In this extraordinary documentary we are going to witness very different kinds and situations of snowing: from howling blizzards to the gentlest and loveliest of weather events, from huge handkerchiefs quietly falling to the needle-sharp attack of hard, heavy grains. Snow - what is it really? How is it created - naturally and artificially? Thanks to CGI and new camera techniques we can actually see this process for the first time and listen to the incredible, inaudible music of snowfall, of myriads of tiny crystals touching and rolling and settling. Each snowflake is unique and bears more secrets than we could imagine. Did you know that different kinds of music influence the crystallization process and the shape of snowflakes? And have you ever imagined that we would be able to produce artificial snow that melts at 30 degrees Celsius? With this in mind: just let it snow!
Space is where things happen. Time is when things happen. And sometimes, in order to really look at the universe, you need to take those two concepts and mash them together. In this first lesson of a three-part series on space-time, hilarious hosts Andrew Pontzen and Tom Whyntie go through the basics of space and time individually, and use a flip book to illustrate how we can begin to look at them together.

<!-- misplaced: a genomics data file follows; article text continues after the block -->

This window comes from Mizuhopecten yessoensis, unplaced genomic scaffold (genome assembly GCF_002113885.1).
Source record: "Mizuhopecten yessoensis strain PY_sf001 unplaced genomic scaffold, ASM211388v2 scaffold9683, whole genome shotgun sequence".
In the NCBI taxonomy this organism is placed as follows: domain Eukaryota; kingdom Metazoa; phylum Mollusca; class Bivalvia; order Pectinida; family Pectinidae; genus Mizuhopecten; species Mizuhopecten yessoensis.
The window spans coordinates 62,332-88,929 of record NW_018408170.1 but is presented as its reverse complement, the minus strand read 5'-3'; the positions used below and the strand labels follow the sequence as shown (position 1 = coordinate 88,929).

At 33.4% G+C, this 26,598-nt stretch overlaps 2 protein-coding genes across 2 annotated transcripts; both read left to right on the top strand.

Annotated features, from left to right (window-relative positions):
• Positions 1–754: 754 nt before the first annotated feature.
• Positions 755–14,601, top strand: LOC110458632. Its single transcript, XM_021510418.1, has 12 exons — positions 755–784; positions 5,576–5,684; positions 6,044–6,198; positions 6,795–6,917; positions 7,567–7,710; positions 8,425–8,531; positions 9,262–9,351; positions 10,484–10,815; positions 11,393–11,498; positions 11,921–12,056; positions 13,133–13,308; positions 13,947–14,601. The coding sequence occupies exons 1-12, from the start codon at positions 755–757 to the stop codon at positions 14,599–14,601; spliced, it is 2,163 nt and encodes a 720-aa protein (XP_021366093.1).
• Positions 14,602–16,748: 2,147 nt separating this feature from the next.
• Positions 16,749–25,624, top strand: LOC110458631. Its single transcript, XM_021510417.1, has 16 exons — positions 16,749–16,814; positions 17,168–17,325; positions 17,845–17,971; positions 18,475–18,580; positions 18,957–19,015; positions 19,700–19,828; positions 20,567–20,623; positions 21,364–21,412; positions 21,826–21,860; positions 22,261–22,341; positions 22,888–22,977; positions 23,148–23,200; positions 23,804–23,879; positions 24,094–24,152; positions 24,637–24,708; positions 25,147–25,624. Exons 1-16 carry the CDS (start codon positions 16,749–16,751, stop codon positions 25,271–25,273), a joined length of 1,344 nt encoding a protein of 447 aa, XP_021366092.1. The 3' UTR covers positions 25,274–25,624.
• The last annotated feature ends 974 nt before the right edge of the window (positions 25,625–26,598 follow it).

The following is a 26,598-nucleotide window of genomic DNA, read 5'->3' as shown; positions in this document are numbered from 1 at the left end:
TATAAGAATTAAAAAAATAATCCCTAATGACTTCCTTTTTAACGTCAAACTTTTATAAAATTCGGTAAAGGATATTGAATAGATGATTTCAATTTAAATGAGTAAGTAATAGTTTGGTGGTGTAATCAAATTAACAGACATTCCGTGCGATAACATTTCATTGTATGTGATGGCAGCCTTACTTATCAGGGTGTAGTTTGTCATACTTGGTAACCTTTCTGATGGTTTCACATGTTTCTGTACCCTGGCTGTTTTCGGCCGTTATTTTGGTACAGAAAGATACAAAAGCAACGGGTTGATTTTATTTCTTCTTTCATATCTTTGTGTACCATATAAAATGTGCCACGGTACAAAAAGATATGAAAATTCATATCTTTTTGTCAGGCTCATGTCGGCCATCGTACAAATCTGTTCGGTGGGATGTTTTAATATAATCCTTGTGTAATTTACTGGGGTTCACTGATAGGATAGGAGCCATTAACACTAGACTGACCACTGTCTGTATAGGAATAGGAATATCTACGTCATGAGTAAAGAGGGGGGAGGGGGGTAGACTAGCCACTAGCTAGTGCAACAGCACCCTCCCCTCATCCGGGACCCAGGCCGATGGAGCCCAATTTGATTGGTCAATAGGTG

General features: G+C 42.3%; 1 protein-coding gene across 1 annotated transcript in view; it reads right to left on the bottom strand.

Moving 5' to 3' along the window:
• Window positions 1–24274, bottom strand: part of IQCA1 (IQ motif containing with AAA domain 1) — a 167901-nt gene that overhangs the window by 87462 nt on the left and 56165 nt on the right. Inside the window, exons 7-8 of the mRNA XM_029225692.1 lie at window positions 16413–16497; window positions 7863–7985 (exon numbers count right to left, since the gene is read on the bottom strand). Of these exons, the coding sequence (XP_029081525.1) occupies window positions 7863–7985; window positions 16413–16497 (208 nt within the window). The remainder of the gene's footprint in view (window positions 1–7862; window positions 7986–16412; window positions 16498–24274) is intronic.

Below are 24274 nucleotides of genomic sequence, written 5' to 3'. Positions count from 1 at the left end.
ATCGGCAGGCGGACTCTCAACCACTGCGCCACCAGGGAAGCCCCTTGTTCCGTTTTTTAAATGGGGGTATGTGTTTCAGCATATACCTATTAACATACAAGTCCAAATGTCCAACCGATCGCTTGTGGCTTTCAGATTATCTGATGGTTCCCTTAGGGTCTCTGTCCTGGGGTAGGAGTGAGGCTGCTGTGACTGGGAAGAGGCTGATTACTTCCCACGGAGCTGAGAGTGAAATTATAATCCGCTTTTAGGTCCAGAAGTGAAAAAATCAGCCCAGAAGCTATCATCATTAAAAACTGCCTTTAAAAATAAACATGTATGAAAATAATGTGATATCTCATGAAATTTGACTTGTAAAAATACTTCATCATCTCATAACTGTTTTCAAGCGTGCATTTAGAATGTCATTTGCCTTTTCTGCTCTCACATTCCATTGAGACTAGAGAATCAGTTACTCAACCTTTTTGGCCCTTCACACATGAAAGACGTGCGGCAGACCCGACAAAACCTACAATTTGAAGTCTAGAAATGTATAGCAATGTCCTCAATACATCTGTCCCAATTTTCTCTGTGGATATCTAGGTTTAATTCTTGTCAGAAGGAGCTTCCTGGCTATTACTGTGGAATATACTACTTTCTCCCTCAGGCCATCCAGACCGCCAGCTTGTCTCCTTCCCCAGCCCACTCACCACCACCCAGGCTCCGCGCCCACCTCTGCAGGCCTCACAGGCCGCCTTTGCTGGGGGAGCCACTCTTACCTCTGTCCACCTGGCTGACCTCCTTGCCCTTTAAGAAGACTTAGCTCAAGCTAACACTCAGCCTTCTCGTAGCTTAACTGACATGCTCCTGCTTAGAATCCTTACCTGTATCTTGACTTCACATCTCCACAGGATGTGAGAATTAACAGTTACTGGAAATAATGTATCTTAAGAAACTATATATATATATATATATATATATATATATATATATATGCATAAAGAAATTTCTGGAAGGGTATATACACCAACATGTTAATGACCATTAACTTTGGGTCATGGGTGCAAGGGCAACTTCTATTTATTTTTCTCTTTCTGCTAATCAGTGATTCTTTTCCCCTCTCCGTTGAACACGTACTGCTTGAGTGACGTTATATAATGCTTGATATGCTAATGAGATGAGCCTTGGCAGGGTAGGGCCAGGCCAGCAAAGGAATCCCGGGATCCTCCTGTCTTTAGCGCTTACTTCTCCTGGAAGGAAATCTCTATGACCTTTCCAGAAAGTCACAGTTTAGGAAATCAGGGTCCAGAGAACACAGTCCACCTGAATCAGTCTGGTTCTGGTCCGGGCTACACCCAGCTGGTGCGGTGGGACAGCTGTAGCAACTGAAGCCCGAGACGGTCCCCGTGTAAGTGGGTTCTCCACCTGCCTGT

Scientists genuinely don't know what most of our universe is made of. The atoms we're made from only make up four per cent. The rest is dark matter and dark energy (for 'dark', read 'don't know'). The Large Hadron Collider at CERN has been upgraded. When it's switched on in March 2015, its collisions will have twice the energy they did before. The hope is that scientists will discover the identity of dark matter in the debris. The stakes are high - because if dark matter fails to show itself, it might mean that physics itself needs a rethink.
Nuclear energy might have a lot of unused potential. Not only is it one of the best mid term solutions for global warming bit despite what gut feeling tells us, it has saved millions of lives. By investing more into better technologies we might be able to make nuclear energy finally save and clean forever.
You've felt cold before. Sometimes it's cold outside. But what if I told you that "cold" isn't real? There's no substance or quantity called "cold" in science. We can't measure the amount of "cold" in something. Instead it's about what's NOT there.